A friend back in Michigan asked me what is blooming right now in Arizona. Soon there will be some big, fantastic flowers along the highway, but prickly poppy seems to be taking its time this year, and I don't have a new photograph of the showy Western wallflower, so I thought we could just tour scruffy mesquite country and take a closer look at what there is to see.
There are so many yellow composite blooms in the Southwest that some people call them all, in exasperation, DYCs -- for damned yellow composites. I will never learn them all, but they are as cheery as Michigan dandelions when they first appear.
The image above shows a globemallow blossom. Globemallow was one of the first Western blooms I learned to identify, drawn to it by its spectacular color, but I don't know which species this one is. Even the field guide (Audubon) admits that members of the Sphaeralcea genus can be "difficult to identify," and before the flowers appear, the plant is weedy and somewhat unattractive. But then comes that salmon-orange blossom, and I forgive completely! Here is a second photo of globemallow, just to show that I hold no grudges and do, really, appreciate having it around.
While we're on the subject of weedy plants, we might as well address also the question of Western peppergrass, Lepidium montanum, a member of the mustard family (Brassicaceae). Like so many of the mustards, peppergrass lacks large, showy blossom size, but it makes up for that in abundance.
And a closer looks shows that the flower is attractive, in its own quiet way.
Another small, inconspicuous but abundant plant flowering now in mid-April has sweet, tiny faces that remind me of little flowers I saw dotting the grass in the parks of Paris, France, in the month of May (on my first, long-ago visit). See how they look pink when closed and then open to show white rays around a yellow center, like miniature daisies?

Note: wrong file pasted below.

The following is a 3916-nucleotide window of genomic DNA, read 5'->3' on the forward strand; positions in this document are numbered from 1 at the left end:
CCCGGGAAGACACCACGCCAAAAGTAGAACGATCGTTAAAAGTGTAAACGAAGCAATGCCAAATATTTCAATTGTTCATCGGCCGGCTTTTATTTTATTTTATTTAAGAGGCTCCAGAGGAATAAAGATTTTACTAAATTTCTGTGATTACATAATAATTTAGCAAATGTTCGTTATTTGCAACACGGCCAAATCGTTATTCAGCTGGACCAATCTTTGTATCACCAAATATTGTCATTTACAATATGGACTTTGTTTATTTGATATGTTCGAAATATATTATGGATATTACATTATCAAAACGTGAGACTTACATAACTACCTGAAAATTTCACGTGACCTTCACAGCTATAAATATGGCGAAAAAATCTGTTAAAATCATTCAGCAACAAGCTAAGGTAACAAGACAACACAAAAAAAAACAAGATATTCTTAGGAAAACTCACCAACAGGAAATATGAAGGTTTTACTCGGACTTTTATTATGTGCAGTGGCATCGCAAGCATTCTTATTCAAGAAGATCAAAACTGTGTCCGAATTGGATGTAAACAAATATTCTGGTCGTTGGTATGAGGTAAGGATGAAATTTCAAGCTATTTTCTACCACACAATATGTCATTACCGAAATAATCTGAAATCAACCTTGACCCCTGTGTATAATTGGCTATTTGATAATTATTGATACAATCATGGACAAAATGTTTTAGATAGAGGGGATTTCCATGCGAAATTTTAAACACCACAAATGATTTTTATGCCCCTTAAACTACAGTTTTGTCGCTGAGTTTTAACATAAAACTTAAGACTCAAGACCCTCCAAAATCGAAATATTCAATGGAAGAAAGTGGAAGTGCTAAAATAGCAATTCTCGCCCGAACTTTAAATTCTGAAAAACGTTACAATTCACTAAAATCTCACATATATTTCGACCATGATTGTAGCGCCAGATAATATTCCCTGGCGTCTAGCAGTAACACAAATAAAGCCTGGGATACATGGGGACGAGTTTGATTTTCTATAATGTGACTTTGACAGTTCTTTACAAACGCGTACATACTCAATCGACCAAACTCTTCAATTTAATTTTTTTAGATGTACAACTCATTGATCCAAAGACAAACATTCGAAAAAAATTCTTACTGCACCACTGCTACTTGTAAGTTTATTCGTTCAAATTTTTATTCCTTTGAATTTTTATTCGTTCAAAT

My field guide tells me this plant is spreading fleabane (Erigeron divergens), not the most appealing name for such a darling little flower, while the pâquerette I came to know and love in Paris is Bellis perennis. Oh, the mystery of botanical nomenclature, how two plants can look so similar and be only distantly related! Another mystery to me was why the translation given for pâquerette is 'daisy,' while I always new daisy as 'marguerite.' Anyone interested in the difference between large daisies and the little Easter daisy (hint: latter grows in the grass) can find information -- in French -- here.
Here is one more easily overlooked high desert April bloom. Phacelia doesn't even have a common name, which tells you how much attention is paid to it, but when the dusty, lavender-grey blooms are at their fullest, the air around this ground-hugging plant buzzes with active pollinators.
I said this post would not have very showy flowers, but my last one for today is showy indeed. Here in Dos Cabezas we don't have it carpeting entire acres, but a little patch of Mexican poppies shouts with joy, and anyone seeing it has to smile in response.
And there you have it -- another lesson in looking carefully at the world, so as not to miss any of the gifts, however small, that are all around us.
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